ISNULL(LEAD(ETL_EXECUTION_DT) OVER (PARTITION BY BusinessKey ORDER BY ETL_EXECUTION_DT), '9999-12-31 00:00:00.0000000') AS END_DATE,
[CURRENT_RECORD] = CASE
WHEN LEAD(ETL_EXECUTION_DT) OVER (PARTITION BY BusinessKey ORDER BY ETL_EXECUTION_DT) IS NULL THEN 'Y'
ELSE 'N'
END,

[BusinessKey],
[Field1],
[Field2],

ETL_BATCH_DT AS ETL_ROW_START_DT,
S.ETL_BATCH_ROW_ID,
CONVERT (DATETIME, '99991231') AS ETL_ROW_END_DT,
ETL_ROW_HASH,
CONVERT (NVARCHAR (512), 'AdvWorks') AS ETL_ROW_SOURCE,
ETL_CDC_OPERATION,
ETL_EXECUTION_DT
FROM [hstg].[Table] S








SSIS BufferTempStoragePath: The buffer manager cannot write 8 bytes to file

Hi there!

This morning I received this nice little error during ETL:

"The buffer manager cannot write 8 bytes to file C:\....There was insufficient disk space or quota."

ssis-BufferTempStoragePath-buffer-manager-cannot-write-8-bytes-to-file-error

First thing Google told me was:

Check if you are experiencing any memory problems and errors ..


Okay…you’re right again Google, we do have a memory shortage (for heavy SSIS).
Then I found this blog post by BI Monkey explaining a few things:
http://www.bimonkey.com/2008/04/blobtempstoragepath-and-buffertempstoragepath/

Two innocuous properties on every Data Flow in SSIS. You’ve likely never noticed them. But they can easily kill your jobs if not set properly.

They tell SSIS where to write to on disk under given circumstances. BufferTempStoragePath is where on disk it will write buffer contents in the event that there is no available memory. BLOBTempStoragePath is where on disk it will write any BLOB data in the buffer.


One of the tips from MSSQLTips about this:
http://www.mssqltips.com/sqlservertip/1867/sql-server-integration-services-ssis-performance-best-practices/

Best Practice #8 – BufferTempStoragePath and BLOBTempStoragePath

If there is a lack of memory resource i.e. Windows triggers a low memory notification event, memory overflow or memory pressure, the incoming records, except BLOBs, will be spooled to the file system by SSIS. The file system location is set by the BufferTempStoragePath of the data flow task. By default its value is blank, in that case the location will be based on the of value of the TEMP/TMP system variable.

Likewise SSIS may choose to write the BLOB data to the file system before sending it to the destination because BLOB data is typically large and cannot be stored in the SSIS buffer. Once again the file system location for the spooling BLOB data is set by the BLOBTempStoragePath property of the data flow task. By default its value is blank. In that case the location will be the value of the TEMP/TMP system variable. As I said, if you don’t specify the values for these properties, the values of TEMP and TMP system variables will be considered as locations for spooling. The same information is recorded in the log if you enable logging of the PipelineInitialization event of the data flow task as shown below.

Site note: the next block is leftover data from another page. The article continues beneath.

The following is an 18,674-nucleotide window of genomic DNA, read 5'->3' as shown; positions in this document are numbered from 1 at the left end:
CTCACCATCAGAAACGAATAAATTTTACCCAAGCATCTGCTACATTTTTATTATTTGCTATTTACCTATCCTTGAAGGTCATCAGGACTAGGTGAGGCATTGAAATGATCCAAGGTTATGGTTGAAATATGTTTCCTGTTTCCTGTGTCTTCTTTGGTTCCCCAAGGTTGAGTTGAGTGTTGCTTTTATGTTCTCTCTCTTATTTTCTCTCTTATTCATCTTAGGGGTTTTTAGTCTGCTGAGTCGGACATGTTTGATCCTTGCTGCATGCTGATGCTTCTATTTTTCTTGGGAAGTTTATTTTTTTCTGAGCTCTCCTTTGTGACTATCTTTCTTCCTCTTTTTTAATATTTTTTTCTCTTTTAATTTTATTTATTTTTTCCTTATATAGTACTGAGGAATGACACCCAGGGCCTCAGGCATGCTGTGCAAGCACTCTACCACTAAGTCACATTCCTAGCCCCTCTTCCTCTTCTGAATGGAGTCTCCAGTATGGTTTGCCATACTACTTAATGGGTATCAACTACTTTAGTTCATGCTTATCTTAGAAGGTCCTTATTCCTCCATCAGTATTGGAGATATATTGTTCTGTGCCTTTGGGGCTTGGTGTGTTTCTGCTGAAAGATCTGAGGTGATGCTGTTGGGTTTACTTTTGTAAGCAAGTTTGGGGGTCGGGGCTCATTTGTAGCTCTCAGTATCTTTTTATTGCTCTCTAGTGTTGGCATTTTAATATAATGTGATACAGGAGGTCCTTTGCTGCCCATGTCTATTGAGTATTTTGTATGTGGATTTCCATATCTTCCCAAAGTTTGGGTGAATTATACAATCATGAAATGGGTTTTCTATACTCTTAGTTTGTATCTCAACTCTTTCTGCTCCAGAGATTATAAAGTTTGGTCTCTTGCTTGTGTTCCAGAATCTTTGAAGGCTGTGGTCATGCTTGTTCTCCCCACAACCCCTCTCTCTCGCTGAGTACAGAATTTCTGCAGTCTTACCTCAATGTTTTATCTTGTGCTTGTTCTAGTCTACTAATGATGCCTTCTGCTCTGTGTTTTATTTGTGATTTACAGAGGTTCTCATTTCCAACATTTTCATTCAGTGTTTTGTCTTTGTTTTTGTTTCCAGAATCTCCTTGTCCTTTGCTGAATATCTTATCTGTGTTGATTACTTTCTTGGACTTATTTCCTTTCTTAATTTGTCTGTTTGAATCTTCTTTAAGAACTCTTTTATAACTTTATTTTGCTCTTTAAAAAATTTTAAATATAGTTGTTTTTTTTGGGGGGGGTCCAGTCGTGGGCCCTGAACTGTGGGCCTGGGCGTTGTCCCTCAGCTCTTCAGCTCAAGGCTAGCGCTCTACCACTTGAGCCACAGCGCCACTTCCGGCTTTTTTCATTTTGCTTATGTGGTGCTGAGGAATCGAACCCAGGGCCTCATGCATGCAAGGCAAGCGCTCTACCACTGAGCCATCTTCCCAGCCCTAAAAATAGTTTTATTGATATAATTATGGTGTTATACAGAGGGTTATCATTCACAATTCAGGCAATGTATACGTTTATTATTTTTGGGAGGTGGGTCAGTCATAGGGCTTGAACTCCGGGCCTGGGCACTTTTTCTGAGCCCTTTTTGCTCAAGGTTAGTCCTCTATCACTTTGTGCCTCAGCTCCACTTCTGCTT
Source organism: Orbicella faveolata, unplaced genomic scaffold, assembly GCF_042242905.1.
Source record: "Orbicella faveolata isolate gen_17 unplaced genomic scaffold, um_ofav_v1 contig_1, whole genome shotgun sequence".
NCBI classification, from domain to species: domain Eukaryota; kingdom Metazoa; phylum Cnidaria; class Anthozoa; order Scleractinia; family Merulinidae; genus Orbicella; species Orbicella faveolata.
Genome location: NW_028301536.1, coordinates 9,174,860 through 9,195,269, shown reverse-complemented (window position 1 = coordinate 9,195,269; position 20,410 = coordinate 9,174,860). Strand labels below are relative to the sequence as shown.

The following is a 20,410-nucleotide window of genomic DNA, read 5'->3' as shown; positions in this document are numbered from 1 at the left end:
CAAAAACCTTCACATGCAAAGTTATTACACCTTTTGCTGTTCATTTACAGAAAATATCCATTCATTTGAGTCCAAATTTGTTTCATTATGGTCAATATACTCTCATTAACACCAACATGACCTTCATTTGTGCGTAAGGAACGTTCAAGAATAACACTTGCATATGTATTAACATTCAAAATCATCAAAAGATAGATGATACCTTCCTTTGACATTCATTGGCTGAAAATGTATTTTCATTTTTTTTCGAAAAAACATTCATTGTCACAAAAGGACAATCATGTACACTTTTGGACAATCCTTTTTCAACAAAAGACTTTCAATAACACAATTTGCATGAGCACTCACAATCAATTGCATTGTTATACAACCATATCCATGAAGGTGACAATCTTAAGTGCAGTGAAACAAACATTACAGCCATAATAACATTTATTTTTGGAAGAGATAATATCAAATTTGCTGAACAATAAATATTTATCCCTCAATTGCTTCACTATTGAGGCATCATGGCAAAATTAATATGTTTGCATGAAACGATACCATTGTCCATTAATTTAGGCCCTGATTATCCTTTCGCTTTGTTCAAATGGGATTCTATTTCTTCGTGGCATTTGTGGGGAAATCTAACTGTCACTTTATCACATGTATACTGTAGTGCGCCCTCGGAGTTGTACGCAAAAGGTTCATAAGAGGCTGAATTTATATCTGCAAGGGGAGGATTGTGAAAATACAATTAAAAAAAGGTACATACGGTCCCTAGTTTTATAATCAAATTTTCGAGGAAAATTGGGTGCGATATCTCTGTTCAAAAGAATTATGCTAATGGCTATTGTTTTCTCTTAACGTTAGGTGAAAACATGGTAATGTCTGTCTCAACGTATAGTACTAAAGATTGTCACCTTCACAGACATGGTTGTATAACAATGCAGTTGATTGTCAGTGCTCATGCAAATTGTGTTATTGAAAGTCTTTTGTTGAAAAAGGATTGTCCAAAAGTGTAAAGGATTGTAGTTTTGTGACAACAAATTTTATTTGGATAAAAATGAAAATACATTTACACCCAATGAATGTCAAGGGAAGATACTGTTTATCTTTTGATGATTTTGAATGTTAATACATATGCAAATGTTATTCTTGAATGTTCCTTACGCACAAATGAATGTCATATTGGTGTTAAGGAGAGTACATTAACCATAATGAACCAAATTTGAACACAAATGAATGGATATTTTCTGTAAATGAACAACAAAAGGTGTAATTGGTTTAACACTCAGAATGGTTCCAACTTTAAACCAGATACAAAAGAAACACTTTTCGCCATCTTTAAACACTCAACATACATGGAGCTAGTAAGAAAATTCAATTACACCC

User:PipelineInitialization,ARSHADALI-LAP,FAREAST\arali,Data Flow Task,{C80814F8-51A4-4149-8141-D840C9A81EE7},{D1496B27-9FC7-4760-821E-80285C33E74D},10/11/2009 1:38:10 AM,10/11/2009 1:38:10 AM,0,0x,No temporary BLOB data storage locations were provided. The buffer manager will consider the directories in the TEMP and TMP environment variables.

So far so good. What is important here is to change this default values of the BufferTempStoragePath/BLOBTempStoragePath properties and specify locations where the user executing the package (if the package is being executed by SQL Server Job, then SQL Server Agent service account) has access to these locations. Preferably both locations should refer to separate fast drives (with separate spindles) to maximize I/O throughput and improve performance.


In the Dataflow properties:
ssis-BufferTempStoragePath-default-dataflow-properties


He advices to setup two package variables in every (template) SSIS package to configure these during deployment (which makes sense) or at least change the default C-drive (which is in our case the smallest disk) to a different one.

Conclusion
Put this one on your SQL Server / SSIS checklist!
Overwrite the default paths for BLOBTempStoragePath and BufferTempStoragePath if your C-drive is too little or too slow (SSD perhaps?).







SQL Server, SSIS and Biml data types

Cathrine Wilhelmsen wrote a blog post with a mapping table (or cheat sheet) with the data types of SQL Server (DB), SSIS and Biml:
(you’re able to sort the columns on Cathrine’s post, just click on the link above)


The table below shows a simplified mapping between SQL Server, SSIS (SQL Server Integration Services) and Biml (Business Intelligence Markup Language) data types. The current version of the table does not include all type systems, all possible mappings or all data types, but is instead meant as a quick reference while developing and learning Biml. It was mainly made as a cheat sheet for myself, but I hope other new Biml developers will find it useful.